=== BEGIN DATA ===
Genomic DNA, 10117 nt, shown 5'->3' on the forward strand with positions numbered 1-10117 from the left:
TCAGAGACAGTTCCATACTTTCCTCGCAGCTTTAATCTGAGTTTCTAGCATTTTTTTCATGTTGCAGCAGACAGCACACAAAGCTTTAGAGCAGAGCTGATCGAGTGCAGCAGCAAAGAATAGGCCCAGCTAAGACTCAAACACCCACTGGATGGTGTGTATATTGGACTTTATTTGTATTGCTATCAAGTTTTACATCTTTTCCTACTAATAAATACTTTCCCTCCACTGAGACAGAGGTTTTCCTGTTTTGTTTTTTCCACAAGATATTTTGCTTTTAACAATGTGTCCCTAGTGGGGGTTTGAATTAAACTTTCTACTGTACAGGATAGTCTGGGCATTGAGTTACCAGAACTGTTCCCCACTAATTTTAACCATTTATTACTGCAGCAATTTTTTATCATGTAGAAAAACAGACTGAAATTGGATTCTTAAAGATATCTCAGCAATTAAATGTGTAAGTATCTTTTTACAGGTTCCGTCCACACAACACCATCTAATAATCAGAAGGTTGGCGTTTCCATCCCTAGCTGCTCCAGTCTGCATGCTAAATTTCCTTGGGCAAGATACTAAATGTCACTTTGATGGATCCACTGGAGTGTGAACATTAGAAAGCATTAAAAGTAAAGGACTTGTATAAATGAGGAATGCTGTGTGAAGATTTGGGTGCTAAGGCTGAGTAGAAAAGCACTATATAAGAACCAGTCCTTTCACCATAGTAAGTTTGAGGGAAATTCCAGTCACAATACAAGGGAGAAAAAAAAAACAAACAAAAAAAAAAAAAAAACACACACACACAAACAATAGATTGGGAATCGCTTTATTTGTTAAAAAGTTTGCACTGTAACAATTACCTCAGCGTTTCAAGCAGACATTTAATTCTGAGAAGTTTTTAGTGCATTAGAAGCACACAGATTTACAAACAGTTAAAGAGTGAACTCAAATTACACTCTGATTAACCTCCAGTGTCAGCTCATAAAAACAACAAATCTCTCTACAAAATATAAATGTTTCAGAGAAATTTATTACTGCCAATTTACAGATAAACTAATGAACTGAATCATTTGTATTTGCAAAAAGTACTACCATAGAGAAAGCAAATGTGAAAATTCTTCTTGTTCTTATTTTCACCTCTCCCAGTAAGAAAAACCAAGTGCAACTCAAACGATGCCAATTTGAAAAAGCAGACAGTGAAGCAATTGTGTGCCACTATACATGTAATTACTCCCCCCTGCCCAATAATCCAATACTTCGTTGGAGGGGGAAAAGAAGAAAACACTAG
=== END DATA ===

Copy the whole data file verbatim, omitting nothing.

Genomic DNA, 10117 nt, shown 5'->3' on the forward strand with positions numbered 1-10117 from the left:
TCAGAGACAGTTCCATACTTTCCTCGCAGCTTTAATCTGAGTTTCTAGCATTTTTTTCATGTTGCAGCAGACAGCACACAAAGCTTTAGAGCAGAGCTGATCGAGTGCAGCAGCAAAGAATAGGCCCAGCTAAGACTCAAACACCCACTGGATGGTGTGTATATTGGACTTTATTTGTATTGCTATCAAGTTTTACATCTTTTCCTACTAATAAATACTTTCCCTCCACTGAGACAGAGGTTTTCCTGTTTTGTTTTTTCCACAAGATATTTTGCTTTTAACAATGTGTCCCTAGTGGGGGTTTGAATTAAACTTTCTACTGTACAGGATAGTCTGGGCATTGAGTTACCAGAACTGTTCCCCACTAATTTTAACCATTTATTACTGCAGCAATTTTTTATCATGTAGAAAAACAGACTGAAATTGGATTCTTAAAGATATCTCAGCAATTAAATGTGTAAGTATCTTTTTACAGGTTCCGTCCACACAACACCATCTAATAATCAGAAGGTTGGCGTTTCCATCCCTAGCTGCTCCAGTCTGCATGCTAAATTTCCTTGGGCAAGATACTAAATGTCACTTTGATGGATCCACTGGAGTGTGAACATTAGAAAGCATTAAAAGTAAAGGACTTGTATAAATGAGGAATGCTGTGTGAAGATTTGGGTGCTAAGGCTGAGTAGAAAAGCACTATATAAGAACCAGTCCTTTCACCATAGTAAGTTTGAGGGAAATTCCAGTCACAATACAAGGGAGAAAAAAAAAACAAACAAAAAAAAAAAAAAAACACACACACACAAACAATAGATTGGGAATCGCTTTATTTGTTAAAAAGTTTGCACTGTAACAATTACCTCAGCGTTTCAAGCAGACATTTAATTCTGAGAAGTTTTTAGTGCATTAGAAGCACACAGATTTACAAACAGTTAAAGAGTGAACTCAAATTACACTCTGATTAACCTCCAGTGTCAGCTCATAAAAACAACAAATCTCTCTACAAAATATAAATGTTTCAGAGAAATTTATTACTGCCAATTTACAGATAAACTAATGAACTGAATCATTTGTATTTGCAAAAAGTACTACCATAGAGAAAGCAAATGTGAAAATTCTTCTTGTTCTTATTTTCACCTCTCCCAGTAAGAAAAACCAAGTGCAACTCAAACGATGCCAATTTGAAAAAGCAGACAGTGAAGCAATTGTGTGCCACTATACATGTAATTACTCCCCCCTGCCCAATAATCCAATACTTCGTTGGAGGGGGAAAAGAAGAAAACACTAG